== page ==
“Bite-Size Bits of Local, National, and Global History”
“Bite-Size Bits of Local, National, and Global History”
Ormond Beach in Volusia County, Florida — The American South (South Atlantic)


Nocoroco Marker image. Click for full size.
By Tim Fillmon, January 20, 2017
1. Nocoroco Marker
After restoration.
Inscription. On this site was the Timucua Indian village of Nocoroco. It was mentioned in the report of Alvaro Mexia's expedition down the Florida east coast in 1605. It was the first Indian village south of St. Augustine noted by Mexia. The site was used during the British Occupation of Florida (1763-83) and probably remained under cultivation until the Seminole Wars (1835-42).
Erected 1962 by Florida Board of Parks and Historic Memorials. (Marker Number F-52.)
Location. 29° 21.25′ N, 81° 5.383′ W. Marker is in Ormond Beach, Florida, in Volusia County. Marker can be reached from North Beach Street, in the median. Touch for map. This marker is on the interior of a loop at the northernmost point (dead end) of the main road inside Tomoka State Park. From the park entrance (2099 N Beach Street, Ormond Beach, FL) follow the main park road north to its end. Marker is at or near this postal address: 2099 North Beach Street, Ormond Beach FL 32174, United States of America.
Other nearby markers. At least 8 other markers are within 6 miles of this marker, measured as the crow flies. Mount Oswald Plantation (within shouting distance of this marker); Ormond Tomb (approx. 3.3 miles away); Hotel Ormond (approx. 5.1 miles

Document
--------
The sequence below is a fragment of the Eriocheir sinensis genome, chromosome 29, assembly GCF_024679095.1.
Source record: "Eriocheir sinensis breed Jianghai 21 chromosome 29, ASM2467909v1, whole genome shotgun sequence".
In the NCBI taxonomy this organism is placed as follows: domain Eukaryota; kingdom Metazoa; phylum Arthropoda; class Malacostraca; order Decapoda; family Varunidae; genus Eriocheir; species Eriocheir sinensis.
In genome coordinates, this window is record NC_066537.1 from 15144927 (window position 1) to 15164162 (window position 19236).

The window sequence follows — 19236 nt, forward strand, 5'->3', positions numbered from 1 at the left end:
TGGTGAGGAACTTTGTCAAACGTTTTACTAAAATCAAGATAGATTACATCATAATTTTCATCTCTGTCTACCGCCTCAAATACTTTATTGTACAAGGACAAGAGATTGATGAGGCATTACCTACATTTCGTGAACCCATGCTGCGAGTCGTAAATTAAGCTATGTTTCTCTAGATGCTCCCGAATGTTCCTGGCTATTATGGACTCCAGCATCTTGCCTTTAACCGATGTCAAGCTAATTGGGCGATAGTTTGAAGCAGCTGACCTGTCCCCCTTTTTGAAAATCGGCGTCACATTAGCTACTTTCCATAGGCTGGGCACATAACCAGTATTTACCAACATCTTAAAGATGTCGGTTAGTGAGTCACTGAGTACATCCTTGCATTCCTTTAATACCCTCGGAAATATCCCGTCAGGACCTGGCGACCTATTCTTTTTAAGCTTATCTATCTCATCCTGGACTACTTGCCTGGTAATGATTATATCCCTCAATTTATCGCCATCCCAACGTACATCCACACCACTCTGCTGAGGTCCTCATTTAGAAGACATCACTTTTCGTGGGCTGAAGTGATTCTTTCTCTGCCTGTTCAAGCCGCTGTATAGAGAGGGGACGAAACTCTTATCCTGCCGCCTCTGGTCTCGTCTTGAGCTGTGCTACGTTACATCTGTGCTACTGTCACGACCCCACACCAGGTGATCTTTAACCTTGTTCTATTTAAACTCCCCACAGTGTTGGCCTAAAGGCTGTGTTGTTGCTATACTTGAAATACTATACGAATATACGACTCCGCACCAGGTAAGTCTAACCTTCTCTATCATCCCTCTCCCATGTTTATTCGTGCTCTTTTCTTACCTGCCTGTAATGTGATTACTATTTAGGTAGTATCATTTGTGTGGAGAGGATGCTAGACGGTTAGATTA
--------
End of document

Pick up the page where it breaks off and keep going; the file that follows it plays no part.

Nocoroco Marker looking north image. Click for full size.
By Tim Fillmon, January 20, 2017
2. Nocoroco Marker looking north
away); Joseph Downing Price (approx. 5.2 miles away); The Casements (approx. 5.2 miles away); The Ormond Garage (approx. 5.2 miles away); John Andrew Bostrom (approx. 5.2 miles away); Old Kings Road (approx. 5.2 miles away). Touch for a list and map of all markers in Ormond Beach.
Regarding Nocoroco. A handout provided by the Park indicates Nocoroco was inhabited by the Middle Archaic peoples as early as 5000 B.C. It was an excellent site for a village because of the fish and shellfish found in the lagoons on either side of the peninsula on which the village was built.
Also see . . .  Tomoka State Park web site. (Submitted on July 29, 2009.)
Categories. Native AmericansNotable Places
Credits. This page was last revised on March 31, 2017. This page originally submitted on July 26, 2009. This page has been viewed 1,307 times since then and 41 times this year. Photos:   1, 2. submitted on March 27, 2017, by Tim Fillmon of Webster, Florida. • Kevin W. was the editor who published this page.
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